I get that with various hits to the way our economy works, it’s getting complicated to order things for delivery (already), and maybe you don’t have all the things on hand to easily do some particular task or hobby. It may be hard to get parts, tools, supplies – but the nearly-infinite inventiveness of human primates has kept the species going for quite awhile. I bet you’ll think of something, if you give yourself a chance, and stay open to the possibilities. 🙂

Just stay home, though.

I’m not saying that “life in the time of pandemic” is easy. Clearly not. I’m just saying some small details aren’t that damned hard, and we can all choose more wisely, and show greater care and consideration for our fellow human beings, with improvements in our decision-making. I’m not pointing a judgmental finger, either; I could do better, myself. The once or twice I’ve gone out for things could likely have been wrapped up in a single trip out and back, with some foresight. Less interaction face-to-face with other human beings in the community is the literal goal, here.

I finish off my morning coffee with a sigh. Another day at home, and I’m over the head cold I had last week. It’s a routine workday, and lacking the morning commute, time easily gets away from me…but… there’s also very little pressure (for me) to comply rigidly with a specific start or end time (in my role, currently). This first cup of coffee was delicious… and, it’s already time for work, a new day ahead of me, and time to begin again. My lovely “stay-cation” that turned into “staying home sick” morphs into “working from home”… and all of it feels fairly similar, right now.

…That’s even okay. I’m content with it, working, living, loving, within the confines of social distancing is okay, too. It just takes practice. 😉

 

Well, I must say, I’m already a bit “over” the continuous 24/7, all-channels, all-topics, doorbell-to-deck, coverage of COVID-19, pandemic or not. Seriously. There still remains so much else to also observe, discuss, and yes, enjoy. Having said that, I am staying home, working from home on work days, and doing only those things that can be done in that context. I’m fortunate to enjoy a comfortably merry, loving, and emotionally connected relationship (this partnership certainly reduces the potential loneliness of “social distancing”). I am reaching out to friends over text message (I gave up most social media some while ago, and kept only Instagram). Friends I haven’t heard from in a while are regularly surprising me with text messages, too. It’s fine. Limiting, but generally not a big deal.

I went to the grocery store, yesterday. The aisle that usually has paper products such as facial tissue, toilet paper, and paper towels looks like an old photo of soviet era shortages in iron curtain countries. The parking lot of the grocery store was nearly full, but the store was weirdly empty; people who do go out seem to be doing so alone. The streets are quiet. No “traffic”, even during “rush hour”, which no longer seems to exist (here). The trip to the store felt almost exciting – an “outing”! I got the staples I needed, stayed well back from the cashier as I paid, used hand sanitizer frequently, and did not converse with passers-by. Mostly fairly typical for me, except the additional distance, and the hand sanitizer.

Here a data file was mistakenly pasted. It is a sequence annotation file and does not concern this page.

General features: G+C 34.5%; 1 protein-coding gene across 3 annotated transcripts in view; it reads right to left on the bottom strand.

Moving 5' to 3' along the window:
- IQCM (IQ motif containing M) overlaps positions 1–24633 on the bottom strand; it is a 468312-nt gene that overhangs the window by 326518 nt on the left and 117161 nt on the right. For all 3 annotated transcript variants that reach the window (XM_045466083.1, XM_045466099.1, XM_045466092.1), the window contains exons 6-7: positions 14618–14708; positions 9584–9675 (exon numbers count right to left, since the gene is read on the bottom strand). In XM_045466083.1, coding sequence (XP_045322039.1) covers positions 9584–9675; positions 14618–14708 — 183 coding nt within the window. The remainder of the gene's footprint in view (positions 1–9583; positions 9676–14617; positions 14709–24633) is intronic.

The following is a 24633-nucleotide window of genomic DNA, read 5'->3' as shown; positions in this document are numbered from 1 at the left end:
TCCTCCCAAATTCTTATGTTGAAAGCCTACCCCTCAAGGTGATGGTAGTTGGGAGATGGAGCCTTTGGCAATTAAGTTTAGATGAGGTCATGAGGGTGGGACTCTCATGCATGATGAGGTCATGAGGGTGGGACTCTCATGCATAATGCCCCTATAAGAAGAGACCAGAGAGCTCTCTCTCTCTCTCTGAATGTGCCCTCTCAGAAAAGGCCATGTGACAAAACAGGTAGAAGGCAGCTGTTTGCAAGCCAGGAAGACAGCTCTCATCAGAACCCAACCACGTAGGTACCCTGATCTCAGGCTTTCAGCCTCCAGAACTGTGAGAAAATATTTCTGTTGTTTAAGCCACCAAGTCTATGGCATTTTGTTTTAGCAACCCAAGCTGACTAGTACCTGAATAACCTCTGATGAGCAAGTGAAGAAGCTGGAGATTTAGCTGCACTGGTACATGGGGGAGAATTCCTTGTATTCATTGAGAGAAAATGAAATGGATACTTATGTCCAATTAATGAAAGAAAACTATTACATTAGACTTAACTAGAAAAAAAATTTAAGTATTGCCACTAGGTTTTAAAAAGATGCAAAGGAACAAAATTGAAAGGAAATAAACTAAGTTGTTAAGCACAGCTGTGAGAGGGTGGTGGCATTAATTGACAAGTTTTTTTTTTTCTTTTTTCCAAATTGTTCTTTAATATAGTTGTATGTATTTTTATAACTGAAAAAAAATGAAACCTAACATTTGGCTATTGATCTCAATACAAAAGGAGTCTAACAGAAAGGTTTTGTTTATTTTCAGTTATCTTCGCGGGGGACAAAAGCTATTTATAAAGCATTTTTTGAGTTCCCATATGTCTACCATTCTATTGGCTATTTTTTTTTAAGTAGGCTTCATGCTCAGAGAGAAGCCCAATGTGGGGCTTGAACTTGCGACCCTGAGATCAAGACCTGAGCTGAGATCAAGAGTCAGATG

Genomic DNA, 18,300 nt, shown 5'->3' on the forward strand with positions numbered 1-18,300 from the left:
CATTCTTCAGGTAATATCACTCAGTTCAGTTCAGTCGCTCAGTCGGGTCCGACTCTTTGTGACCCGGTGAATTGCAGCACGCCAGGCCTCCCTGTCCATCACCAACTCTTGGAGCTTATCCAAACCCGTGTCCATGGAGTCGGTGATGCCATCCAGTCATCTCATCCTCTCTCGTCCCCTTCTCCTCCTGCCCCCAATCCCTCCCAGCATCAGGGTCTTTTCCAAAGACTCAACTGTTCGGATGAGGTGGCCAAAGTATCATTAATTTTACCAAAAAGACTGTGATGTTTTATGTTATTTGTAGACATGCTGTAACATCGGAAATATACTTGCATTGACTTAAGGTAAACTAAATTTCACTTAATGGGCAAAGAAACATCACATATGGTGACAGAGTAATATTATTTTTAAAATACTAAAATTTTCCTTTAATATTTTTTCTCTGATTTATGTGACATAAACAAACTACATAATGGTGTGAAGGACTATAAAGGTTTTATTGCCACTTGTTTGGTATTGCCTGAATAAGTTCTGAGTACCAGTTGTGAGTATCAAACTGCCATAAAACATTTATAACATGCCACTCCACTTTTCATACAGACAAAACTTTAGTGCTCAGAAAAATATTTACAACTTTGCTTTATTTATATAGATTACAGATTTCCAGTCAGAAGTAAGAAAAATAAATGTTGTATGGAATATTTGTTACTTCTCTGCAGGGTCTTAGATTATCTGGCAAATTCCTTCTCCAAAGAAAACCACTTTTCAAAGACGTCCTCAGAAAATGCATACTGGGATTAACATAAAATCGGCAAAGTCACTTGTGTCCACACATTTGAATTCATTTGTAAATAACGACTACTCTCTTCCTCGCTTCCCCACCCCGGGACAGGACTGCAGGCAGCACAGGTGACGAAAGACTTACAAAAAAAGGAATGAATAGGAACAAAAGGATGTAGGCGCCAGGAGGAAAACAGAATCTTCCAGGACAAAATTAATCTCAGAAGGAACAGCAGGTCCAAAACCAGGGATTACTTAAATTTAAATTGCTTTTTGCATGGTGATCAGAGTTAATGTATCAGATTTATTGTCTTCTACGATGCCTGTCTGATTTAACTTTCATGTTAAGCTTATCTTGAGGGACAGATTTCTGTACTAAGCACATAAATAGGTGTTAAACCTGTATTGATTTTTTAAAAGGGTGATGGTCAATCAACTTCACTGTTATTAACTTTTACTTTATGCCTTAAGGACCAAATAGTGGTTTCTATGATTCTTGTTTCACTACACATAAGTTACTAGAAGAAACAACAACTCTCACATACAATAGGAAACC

I filled the gas tank of the car, while I was out, and chuckled to myself about “how long will this tank last?” knowing I am not going out much. Then I felt a bit of anxiety and a re-thinking on that; how long will gas stations be able to stay open, and resupplied? I took a breath, and exhaled with care. It’s not helpful to borrow panic from future such concerns, presently. I think about the panic-buying of toilet paper, and the impact on people who did not succumb to panic in that moment, who now struggle just to buy what they actually do need, while others sit on vast hoards of toilet paper that will likely last them into next year. I frown, to myself, aware that there is already identifiable profiteering going on, for products such as toilet paper, on eBay. We could do better, as a society, and as human beings.

…So… Do better.

It’s a complicated time. I am grateful for, and appreciative of, those that are still on the job, still interacting with the public, still providing critical services. I am also, admittedly, harshly critical of those businesses not willing to maximize the safety net for their employees, preferring to maximize profit instead. It’s also an election year; the posturing, the spin, and the insider trading are galling in times like this. I’m grateful for honest news, where it exists, and so glad that comedy continues. Art. Science. Music. These things are still real, still going on. Creators still create. The world continues to turn.

…I think about spending time in the studio, myself…

I read, this morning, that ISPs and streaming service providers are beginning to make decisions to limit bandwidth. I cynically wonder how they will turn that to their profit when the pandemic wanes? I hit my vape. I sip my coffee. I type some words and plan the day ahead. Saturday on a (for me) long weekend. The vernal equinox, something I generally celebrate “out loud”, passed by sort of without notice this year. Fairly certain I never mentioned it, myself. I commit to enjoying the time I am sharing with my Traveling Partner, and doing what I can to make that time merry, and even productive. Bills get paid, and great care given to the budget; there are still a lot of unknowns, for all of us. It is what it is.

Today, my project is both a bit of work, and a bit of entertainment – a lot of bother; I’ll be setting the aquascaping of my aquarium right, after living with the chaotic, rather haphazard and sloppy outcome of moving the tank here, almost 3 years ago.

The day the tank arrived at the new place. This shot was taken before the water even had time to completely clear up.